As the chill of winter creeps in, we huddle in the warmth of our homes, and turn on the lights to drive away the dark that comes earlier and earlier each day. It is easy to forget the luxury that this really is, and that for the majority of human history, up to just about 100 years ago, the onset of winter brought with it cold and darkness that we couldn’t just dispel with the flick of a switch.
The electric age shimmered into existence in the late 19th century, with famed inventor Thomas Edison’s creation of the incandescent electric light bulb in 1879. This creation would go on to illuminate the country, and the world, becoming one of the first uses of electricity in everyday homes of the time.
The adaptation of the region to electric light was rapid. Salem, before being incorporated as part of Winston-Salem, was the first town in North Carolina, and perhaps even in the whole of the South, to have the newfangled electric lights in its manufacturing plants, with Winston opening a generating plant to provide both street and residential lighting in 1887.
Closer to home, a Mount Airy News article from 1893 titled “Light the Street” voiced the early calls for the electrification of the town’s streets. The article laments that people are “heartily ashamed” of the lack of lights in the streets and that “it is a shame to allow the people to grope their way in darkness any longer.” As with most communities, before electric lights were installed in the streets, the area was reliant on gas or oil lamps, which were often unreliable and needed to be lit individually by hand. The introduction of electric street lights, that could be automated and provided a brighter level of light, proved popular.
Helping to supply the city with power and lights was the Buck Shoals power plant, located on the Ararat River. Originally built by a local merchant as a dam and cloth mill, the power plant was completed in 1904 by the city of Mount Airy. By 1918, plans were already being made to build an additional power plant, as demand for electricity was far beyond the production that the current plant could muster.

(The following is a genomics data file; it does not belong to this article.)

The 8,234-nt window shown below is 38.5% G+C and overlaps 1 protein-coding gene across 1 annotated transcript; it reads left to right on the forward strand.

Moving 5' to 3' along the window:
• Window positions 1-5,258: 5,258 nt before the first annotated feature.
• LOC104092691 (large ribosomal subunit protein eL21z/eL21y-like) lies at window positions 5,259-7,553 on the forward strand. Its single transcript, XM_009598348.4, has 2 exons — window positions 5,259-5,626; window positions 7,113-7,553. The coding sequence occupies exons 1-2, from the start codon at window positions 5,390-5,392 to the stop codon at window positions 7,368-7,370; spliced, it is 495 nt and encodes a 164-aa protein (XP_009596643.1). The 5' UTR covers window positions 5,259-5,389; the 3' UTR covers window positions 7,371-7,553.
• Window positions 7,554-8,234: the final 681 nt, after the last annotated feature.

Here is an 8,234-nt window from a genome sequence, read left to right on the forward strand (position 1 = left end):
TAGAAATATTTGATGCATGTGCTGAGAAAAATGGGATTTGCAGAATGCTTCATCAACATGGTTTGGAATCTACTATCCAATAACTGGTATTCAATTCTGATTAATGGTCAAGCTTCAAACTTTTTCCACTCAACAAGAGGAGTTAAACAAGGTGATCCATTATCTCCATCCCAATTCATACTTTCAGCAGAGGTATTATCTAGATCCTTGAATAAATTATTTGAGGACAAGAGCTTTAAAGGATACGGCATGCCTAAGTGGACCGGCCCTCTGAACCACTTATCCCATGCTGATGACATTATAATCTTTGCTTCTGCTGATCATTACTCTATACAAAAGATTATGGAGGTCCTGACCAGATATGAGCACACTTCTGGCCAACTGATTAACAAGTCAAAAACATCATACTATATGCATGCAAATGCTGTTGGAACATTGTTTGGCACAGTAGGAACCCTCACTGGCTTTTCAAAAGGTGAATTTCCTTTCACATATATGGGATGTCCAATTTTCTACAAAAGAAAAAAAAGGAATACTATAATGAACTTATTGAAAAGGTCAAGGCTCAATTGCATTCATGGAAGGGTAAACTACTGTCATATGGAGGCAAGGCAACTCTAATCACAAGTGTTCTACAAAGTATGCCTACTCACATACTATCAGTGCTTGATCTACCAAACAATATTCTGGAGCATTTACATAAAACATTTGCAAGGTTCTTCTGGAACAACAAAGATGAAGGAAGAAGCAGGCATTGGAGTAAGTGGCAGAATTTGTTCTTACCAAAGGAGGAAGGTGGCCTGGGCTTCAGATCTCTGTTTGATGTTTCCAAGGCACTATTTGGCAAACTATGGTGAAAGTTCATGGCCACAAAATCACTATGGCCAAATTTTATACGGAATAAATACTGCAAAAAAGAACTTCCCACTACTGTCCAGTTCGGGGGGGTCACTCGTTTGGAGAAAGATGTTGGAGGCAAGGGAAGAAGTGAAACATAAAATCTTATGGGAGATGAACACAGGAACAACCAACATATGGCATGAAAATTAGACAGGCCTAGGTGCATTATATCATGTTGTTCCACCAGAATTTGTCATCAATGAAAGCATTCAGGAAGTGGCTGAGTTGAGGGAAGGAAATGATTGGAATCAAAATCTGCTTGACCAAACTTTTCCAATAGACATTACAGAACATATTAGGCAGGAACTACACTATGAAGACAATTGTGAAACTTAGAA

Though the technical restraints of the power grid meant there was a delay in electric spreading to areas outside cities, there was nonetheless a drive to have it available to all residents, both urban and rural. The Rural Electrification Administration, or REA, was established in 1935 by President Roosevelt, with the aim of bringing electricity to rural communities through providing low interest loans.
When the REA was established in 1935, only 3% of all farms in North Carolina were electrified, however by 1946, this rose to an estimated 44%, with a third of these farms being supplied by power lines financed by REA loans.
The Surry County section of the REA was initiated by county agent Bob Smithwick, when he called a meeting in the Surry County Courthouse in Dobson in 1940, to discuss the electrification of rural areas of the county. This group went on to become the Surry-Yadkin Electric Membership Corporation. The next year, the corporation had its Mount Airy substation built and flicked the switch to turn on the lights for around 650 households. The following year, this increased to 764 customers, many of which were farmers who used the power for their farm equipment, and the group operated 257 miles of power lines.
As we approach Christmas and begin decorating our trees, they will look much different than in the past, when instead of electric powered string lights, Christmas trees were lit with candles, seemingly much more romantic albeit even more of a fire hazard. For this, we can thank those who campaigned and innovated their way into the electric age.
Katherine “Kat” Jackson works at the Mount Airy Museum of Regional History. Originally from Australia she now lives in Winston-Salem. She can be reached at the museum at 336-786-4478 or email@example.com